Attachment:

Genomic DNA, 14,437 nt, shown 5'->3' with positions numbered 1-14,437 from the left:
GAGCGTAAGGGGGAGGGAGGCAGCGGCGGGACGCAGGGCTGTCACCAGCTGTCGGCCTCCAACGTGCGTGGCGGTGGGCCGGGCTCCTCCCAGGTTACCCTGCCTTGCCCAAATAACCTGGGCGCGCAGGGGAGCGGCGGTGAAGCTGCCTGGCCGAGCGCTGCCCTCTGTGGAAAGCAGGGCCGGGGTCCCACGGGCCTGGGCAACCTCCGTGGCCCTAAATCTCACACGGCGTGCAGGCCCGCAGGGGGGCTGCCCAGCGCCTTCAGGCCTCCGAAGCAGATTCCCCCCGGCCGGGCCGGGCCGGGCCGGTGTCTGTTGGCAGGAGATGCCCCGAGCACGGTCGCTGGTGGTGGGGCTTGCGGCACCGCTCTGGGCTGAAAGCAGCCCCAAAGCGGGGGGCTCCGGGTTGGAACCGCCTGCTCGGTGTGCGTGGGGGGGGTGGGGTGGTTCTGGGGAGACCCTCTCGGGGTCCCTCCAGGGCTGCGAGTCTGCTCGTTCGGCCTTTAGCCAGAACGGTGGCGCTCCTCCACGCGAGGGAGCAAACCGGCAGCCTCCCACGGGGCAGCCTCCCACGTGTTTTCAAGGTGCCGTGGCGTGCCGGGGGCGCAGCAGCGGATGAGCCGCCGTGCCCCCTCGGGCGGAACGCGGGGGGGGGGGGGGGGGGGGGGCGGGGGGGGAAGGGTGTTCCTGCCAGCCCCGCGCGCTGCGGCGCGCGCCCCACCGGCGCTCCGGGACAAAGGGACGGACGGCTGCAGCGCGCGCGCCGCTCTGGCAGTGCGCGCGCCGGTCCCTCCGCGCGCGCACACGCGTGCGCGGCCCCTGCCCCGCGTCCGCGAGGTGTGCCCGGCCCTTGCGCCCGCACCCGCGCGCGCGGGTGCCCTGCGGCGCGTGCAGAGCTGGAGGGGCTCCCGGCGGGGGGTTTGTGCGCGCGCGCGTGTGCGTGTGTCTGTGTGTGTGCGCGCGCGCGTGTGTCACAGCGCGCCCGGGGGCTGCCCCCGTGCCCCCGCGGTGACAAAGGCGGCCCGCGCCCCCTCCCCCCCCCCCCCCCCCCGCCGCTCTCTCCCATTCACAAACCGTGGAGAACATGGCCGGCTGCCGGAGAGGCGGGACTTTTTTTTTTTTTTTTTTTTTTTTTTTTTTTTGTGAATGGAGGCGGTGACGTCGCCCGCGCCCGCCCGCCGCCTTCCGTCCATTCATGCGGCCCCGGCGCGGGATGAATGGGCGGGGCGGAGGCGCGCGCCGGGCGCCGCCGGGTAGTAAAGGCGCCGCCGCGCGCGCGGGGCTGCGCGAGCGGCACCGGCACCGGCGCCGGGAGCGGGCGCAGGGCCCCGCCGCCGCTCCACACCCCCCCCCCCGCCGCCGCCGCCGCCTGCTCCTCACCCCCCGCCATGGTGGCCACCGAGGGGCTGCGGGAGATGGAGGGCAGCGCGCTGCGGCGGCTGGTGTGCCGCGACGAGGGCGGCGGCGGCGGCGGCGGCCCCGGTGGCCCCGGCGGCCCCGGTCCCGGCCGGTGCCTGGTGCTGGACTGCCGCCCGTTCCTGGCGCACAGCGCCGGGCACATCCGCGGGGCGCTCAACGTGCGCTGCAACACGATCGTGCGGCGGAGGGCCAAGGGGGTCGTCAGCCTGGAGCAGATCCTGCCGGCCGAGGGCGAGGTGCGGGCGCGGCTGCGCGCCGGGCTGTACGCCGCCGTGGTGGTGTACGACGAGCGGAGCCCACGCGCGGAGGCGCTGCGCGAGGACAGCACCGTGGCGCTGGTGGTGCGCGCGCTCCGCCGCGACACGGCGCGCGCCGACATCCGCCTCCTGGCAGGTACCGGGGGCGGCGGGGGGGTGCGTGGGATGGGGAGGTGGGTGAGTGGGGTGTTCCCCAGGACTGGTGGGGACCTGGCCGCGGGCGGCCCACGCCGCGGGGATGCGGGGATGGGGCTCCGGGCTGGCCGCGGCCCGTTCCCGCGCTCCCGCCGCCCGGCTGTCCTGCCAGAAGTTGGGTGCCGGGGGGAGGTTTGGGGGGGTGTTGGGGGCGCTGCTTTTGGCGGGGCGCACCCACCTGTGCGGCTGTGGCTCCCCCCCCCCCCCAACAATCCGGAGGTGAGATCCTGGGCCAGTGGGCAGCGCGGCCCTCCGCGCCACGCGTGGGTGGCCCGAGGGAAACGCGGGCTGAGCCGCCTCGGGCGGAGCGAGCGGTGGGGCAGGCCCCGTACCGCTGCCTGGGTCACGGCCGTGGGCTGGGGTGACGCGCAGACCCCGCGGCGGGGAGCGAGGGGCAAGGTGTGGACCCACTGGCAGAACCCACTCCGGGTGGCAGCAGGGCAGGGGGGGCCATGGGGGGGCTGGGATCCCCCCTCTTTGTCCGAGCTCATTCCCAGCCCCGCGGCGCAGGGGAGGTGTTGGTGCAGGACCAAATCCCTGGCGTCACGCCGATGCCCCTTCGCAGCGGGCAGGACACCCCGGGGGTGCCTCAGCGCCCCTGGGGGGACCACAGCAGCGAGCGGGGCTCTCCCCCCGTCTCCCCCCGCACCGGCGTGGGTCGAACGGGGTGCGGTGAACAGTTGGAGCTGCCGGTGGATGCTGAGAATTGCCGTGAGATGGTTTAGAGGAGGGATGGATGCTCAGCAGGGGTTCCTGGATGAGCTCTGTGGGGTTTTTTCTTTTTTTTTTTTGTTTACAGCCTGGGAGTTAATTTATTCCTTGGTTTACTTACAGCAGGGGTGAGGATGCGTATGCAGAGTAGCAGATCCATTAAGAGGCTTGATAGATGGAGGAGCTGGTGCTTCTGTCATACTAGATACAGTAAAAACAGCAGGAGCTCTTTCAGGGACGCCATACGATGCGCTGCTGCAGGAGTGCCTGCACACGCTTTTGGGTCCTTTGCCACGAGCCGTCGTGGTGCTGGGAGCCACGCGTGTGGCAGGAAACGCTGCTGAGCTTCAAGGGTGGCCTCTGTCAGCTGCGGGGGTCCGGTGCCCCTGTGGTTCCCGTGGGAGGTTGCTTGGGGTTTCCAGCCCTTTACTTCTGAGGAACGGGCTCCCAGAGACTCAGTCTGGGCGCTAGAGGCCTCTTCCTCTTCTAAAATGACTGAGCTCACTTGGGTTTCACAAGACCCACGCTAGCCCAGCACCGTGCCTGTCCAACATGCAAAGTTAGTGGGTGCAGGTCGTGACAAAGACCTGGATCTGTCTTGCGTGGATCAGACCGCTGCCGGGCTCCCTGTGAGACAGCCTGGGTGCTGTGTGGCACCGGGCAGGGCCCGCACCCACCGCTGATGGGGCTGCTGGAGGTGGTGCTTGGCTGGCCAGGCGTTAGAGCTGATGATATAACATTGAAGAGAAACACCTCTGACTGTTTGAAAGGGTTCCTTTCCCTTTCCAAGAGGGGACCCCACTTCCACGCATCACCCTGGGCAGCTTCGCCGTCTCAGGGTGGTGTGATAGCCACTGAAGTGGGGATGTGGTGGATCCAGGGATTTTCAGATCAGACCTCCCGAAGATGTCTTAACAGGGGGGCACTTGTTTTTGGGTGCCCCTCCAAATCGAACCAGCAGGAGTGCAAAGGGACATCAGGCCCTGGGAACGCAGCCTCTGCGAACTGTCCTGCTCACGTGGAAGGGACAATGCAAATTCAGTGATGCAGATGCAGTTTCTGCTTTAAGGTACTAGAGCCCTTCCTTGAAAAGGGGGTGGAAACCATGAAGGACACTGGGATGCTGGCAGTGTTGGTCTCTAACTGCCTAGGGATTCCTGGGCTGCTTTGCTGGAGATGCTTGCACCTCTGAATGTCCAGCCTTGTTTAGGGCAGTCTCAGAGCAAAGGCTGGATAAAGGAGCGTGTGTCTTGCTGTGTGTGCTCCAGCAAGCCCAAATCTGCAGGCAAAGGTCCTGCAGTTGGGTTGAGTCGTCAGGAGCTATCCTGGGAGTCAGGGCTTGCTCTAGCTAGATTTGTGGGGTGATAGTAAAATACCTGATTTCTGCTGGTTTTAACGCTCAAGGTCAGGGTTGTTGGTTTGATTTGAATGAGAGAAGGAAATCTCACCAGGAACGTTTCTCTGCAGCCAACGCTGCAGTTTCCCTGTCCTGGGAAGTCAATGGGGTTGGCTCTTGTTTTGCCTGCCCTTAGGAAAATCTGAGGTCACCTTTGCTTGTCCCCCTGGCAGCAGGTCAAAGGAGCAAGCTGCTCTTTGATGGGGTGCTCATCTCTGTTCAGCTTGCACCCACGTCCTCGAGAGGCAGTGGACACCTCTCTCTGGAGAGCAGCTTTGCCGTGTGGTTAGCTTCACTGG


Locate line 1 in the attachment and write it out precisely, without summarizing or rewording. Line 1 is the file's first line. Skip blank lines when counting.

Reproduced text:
Genomic DNA, 14,437 nt, shown 5'->3' with positions numbered 1-14,437 from the left: